[FR] The closure of cinemas, theatres and performance venues is (still) not manifestly illegal

IRIS 2021-4:1/24

Amélie Blocman


Two months after their previous attempt, various personalities from the cultural sector once again asked the Conseil d’Etat (Council of State) judge responsible for urgent applications to suspend, as a matter of urgency, the closure of cinemas, theatres and performance venues ordered on account of the health crisis. In support of their request, the plaintiffs referred not only to the serious breach of freedom of expression and the freedom to communicate ideas, freedom of artistic creation, freedom of access to cultural works, freedom to do business and freedom of trade and industry, but also to the mental health of the population. They argued that the continued closure of all live performance venues was having a worryingly detrimental impact on the psychological well-being of a significant proportion of the French population which, in view of its long-term consequences, now posed the greatest risk to health. They therefore thought the closure of cinemas, theatres and performance venues was disproportionate in terms of its expected benefits for the protection of public health.

As it had previously stated in its ordinance of 23 December 2020, the Conseil d’Etat ruled that keeping all cinemas, theatres and performance venues closed to the public could only be considered necessary, appropriate and proportionate to the aim of protecting public health while the spread of the virus remained at a particularly high level in the population, likely to compromise the treatment, and in particular the hospital admission, of infected patients and those suffering from other illnesses in the short term.

It added that the impact on mental health of the measures taken to combat the epidemic should nevertheless be taken into account by the administrative authority in order to ensure they were proportionate to their sole objective of protecting public health. It noted that mental health in France had worsened during the health crisis (21% of the population had been suffering from anxiety and depression since the start of November) and that “it is quite possible that the measures taken to combat the epidemic – and not just the epidemic itself – have played their part in this”.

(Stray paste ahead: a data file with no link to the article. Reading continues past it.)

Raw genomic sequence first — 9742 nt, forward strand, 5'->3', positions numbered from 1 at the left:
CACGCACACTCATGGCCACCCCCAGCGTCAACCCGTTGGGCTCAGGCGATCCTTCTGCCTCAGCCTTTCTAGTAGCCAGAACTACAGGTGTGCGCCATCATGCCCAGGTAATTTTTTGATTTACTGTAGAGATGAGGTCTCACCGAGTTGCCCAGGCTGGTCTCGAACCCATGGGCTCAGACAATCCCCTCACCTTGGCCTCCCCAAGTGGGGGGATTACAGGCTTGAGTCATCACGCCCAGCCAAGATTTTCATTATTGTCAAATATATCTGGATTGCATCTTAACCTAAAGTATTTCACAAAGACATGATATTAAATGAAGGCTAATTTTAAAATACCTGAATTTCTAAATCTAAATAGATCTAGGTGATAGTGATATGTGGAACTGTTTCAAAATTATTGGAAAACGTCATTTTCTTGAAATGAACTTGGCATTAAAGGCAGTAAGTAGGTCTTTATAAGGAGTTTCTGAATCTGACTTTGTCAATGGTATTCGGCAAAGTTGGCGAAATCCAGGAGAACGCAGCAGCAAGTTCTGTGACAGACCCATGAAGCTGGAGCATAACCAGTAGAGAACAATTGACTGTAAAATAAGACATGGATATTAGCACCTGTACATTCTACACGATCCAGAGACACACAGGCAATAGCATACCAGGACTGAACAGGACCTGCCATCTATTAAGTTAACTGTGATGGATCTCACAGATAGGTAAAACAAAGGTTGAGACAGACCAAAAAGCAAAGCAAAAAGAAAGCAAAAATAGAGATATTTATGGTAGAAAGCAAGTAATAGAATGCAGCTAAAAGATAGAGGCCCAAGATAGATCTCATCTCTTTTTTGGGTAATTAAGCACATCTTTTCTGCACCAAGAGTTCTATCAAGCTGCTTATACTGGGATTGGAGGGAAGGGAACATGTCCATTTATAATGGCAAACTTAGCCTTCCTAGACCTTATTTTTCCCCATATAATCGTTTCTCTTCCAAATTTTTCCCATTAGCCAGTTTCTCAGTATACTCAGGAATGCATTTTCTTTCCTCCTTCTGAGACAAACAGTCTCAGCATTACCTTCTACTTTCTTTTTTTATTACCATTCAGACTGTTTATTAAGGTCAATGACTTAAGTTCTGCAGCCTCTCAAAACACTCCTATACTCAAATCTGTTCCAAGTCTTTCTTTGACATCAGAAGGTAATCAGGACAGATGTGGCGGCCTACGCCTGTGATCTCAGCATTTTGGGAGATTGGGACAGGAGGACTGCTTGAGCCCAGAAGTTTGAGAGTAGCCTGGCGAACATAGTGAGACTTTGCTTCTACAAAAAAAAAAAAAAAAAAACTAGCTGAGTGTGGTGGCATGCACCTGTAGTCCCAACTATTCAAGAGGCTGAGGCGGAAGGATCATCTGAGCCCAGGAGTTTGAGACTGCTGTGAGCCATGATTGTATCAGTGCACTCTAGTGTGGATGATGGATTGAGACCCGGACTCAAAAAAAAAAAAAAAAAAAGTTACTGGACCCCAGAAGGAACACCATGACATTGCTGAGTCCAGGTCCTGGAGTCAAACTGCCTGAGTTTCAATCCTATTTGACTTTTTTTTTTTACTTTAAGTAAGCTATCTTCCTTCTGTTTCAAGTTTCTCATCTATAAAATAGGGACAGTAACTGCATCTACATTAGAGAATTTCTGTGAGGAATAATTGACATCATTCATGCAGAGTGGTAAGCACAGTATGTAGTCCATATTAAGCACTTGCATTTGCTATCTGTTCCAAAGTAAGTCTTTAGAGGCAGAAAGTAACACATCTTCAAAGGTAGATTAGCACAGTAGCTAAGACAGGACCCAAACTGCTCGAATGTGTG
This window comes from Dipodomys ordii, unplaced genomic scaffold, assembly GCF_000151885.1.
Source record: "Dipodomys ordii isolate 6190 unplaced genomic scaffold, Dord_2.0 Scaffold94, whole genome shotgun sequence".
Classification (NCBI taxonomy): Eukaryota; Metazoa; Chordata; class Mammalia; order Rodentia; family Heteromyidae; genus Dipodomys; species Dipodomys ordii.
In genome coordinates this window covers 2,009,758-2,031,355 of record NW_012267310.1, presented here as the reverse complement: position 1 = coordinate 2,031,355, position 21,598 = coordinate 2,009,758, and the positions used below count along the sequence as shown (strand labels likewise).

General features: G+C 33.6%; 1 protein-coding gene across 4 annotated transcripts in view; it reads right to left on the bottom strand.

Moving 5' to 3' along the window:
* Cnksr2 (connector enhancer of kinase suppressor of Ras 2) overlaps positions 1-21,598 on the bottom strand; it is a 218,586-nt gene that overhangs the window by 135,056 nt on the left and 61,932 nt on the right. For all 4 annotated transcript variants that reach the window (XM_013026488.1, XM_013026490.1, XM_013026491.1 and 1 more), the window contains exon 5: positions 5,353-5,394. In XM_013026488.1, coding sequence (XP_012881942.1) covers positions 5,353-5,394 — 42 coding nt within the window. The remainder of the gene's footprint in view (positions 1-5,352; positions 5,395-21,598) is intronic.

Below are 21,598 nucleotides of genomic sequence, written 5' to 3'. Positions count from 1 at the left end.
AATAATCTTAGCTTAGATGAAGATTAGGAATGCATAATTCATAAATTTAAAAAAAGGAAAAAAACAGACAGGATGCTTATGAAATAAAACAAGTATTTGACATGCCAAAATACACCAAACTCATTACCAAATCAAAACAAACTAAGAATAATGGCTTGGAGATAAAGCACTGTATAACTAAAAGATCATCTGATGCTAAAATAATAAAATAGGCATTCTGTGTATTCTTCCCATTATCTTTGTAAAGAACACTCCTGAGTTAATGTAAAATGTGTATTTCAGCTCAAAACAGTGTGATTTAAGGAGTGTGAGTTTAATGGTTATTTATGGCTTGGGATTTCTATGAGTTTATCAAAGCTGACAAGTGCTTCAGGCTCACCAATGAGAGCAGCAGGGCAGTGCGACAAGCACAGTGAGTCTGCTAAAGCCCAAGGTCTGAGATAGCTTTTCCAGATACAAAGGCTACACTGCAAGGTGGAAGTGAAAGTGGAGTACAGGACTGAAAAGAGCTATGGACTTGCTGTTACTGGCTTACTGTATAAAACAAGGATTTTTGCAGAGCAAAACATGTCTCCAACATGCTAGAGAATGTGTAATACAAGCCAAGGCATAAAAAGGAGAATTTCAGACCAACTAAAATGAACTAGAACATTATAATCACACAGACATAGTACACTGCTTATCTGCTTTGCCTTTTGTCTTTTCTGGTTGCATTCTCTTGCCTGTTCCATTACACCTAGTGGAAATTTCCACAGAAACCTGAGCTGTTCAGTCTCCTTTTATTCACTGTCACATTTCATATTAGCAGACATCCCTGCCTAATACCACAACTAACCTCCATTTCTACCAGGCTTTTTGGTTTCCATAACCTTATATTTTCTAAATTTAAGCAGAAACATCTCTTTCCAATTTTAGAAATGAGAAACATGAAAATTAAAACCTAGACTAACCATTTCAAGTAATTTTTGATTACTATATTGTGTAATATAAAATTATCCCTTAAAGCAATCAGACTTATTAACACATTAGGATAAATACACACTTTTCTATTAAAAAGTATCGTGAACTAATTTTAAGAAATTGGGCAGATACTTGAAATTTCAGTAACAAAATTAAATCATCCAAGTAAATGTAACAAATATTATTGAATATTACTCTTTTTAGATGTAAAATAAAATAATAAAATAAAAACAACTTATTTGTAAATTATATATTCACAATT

However, epidemiological and hospitalisation data published on the date of the judge’s decision showed that infection rates and pressure on hospitals remained very high in all regions, justifying more restrictive measures in some areas. Furthermore, the exponential spread of the so-called British variant, which was much more contagious, was expected to lead to a rapid increase in cases in the weeks to come.

Finally, the plaintiffs argued that the principle of equality was being ignored, since certain establishments remained open to the public. However, the judge did not think this, in itself, infringed a fundamental freedom.

In conclusion, it was deemed that, in view of the continuing rapid transmission of the virus and the high risk of an increase in infection levels over the next few weeks, and although the measures concerned were likely to have a negative impact on the psychological well-being of the population, the serious breach of fundamental freedoms caused by the closure of cinemas, theatres and performance venues to the public was not manifestly illegal.



This article has been published in IRIS Legal Observations of the European Audiovisual Observatory.